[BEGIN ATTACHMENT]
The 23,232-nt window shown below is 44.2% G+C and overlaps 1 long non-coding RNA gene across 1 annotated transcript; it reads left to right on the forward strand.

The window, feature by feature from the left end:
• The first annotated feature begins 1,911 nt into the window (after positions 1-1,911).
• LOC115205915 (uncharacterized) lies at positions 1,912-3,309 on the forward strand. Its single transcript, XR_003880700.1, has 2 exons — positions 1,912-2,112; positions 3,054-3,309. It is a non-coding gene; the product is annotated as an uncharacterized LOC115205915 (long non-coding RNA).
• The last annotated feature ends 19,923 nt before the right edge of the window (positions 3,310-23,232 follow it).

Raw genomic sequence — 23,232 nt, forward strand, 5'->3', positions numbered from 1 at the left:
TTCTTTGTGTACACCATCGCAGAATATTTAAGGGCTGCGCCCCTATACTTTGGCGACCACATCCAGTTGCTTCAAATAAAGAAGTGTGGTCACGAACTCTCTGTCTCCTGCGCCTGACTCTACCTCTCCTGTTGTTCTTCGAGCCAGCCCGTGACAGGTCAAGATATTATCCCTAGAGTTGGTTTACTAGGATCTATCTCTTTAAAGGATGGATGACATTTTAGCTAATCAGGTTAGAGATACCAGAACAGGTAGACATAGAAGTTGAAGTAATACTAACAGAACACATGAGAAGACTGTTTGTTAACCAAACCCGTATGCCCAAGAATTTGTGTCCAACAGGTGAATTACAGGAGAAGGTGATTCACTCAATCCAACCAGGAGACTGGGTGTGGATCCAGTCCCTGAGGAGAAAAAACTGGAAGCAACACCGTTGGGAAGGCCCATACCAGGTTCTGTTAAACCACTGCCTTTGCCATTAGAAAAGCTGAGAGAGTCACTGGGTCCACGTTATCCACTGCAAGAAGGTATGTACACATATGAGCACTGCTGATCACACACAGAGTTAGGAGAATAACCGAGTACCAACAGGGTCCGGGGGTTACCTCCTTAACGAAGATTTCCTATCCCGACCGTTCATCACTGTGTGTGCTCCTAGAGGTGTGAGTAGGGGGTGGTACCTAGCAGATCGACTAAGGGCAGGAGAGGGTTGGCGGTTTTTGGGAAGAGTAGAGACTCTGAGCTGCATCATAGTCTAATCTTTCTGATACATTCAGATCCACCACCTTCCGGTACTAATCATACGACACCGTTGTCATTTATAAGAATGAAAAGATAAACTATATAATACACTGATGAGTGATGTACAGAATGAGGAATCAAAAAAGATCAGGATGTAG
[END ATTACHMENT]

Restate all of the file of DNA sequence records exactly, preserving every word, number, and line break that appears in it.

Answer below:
The 23,232-nt window shown below is 44.2% G+C and overlaps 1 long non-coding RNA gene across 1 annotated transcript; it reads left to right on the forward strand.

The window, feature by feature from the left end:
• The first annotated feature begins 1,911 nt into the window (after positions 1-1,911).
• LOC115205915 (uncharacterized) lies at positions 1,912-3,309 on the forward strand. Its single transcript, XR_003880700.1, has 2 exons — positions 1,912-2,112; positions 3,054-3,309. It is a non-coding gene; the product is annotated as an uncharacterized LOC115205915 (long non-coding RNA).
• The last annotated feature ends 19,923 nt before the right edge of the window (positions 3,310-23,232 follow it).

Raw genomic sequence — 23,232 nt, forward strand, 5'->3', positions numbered from 1 at the left:
TTCTTTGTGTACACCATCGCAGAATATTTAAGGGCTGCGCCCCTATACTTTGGCGACCACATCCAGTTGCTTCAAATAAAGAAGTGTGGTCACGAACTCTCTGTCTCCTGCGCCTGACTCTACCTCTCCTGTTGTTCTTCGAGCCAGCCCGTGACAGGTCAAGATATTATCCCTAGAGTTGGTTTACTAGGATCTATCTCTTTAAAGGATGGATGACATTTTAGCTAATCAGGTTAGAGATACCAGAACAGGTAGACATAGAAGTTGAAGTAATACTAACAGAACACATGAGAAGACTGTTTGTTAACCAAACCCGTATGCCCAAGAATTTGTGTCCAACAGGTGAATTACAGGAGAAGGTGATTCACTCAATCCAACCAGGAGACTGGGTGTGGATCCAGTCCCTGAGGAGAAAAAACTGGAAGCAACACCGTTGGGAAGGCCCATACCAGGTTCTGTTAAACCACTGCCTTTGCCATTAGAAAAGCTGAGAGAGTCACTGGGTCCACGTTATCCACTGCAAGAAGGTATGTACACATATGAGCACTGCTGATCACACACAGAGTTAGGAGAATAACCGAGTACCAACAGGGTCCGGGGGTTACCTCCTTAACGAAGATTTCCTATCCCGACCGTTCATCACTGTGTGTGCTCCTAGAGGTGTGAGTAGGGGGTGGTACCTAGCAGATCGACTAAGGGCAGGAGAGGGTTGGCGGTTTTTGGGAAGAGTAGAGACTCTGAGCTGCATCATAGTCTAATCTTTCTGATACATTCAGATCCACCACCTTCCGGTACTAATCATACGACACCGTTGTCATTTATAAGAATGAAAAGATAAACTATATAATACACTGATGAGTGATGTACAGAATGAGGAATCAAAAAAGATCAGGATGTAG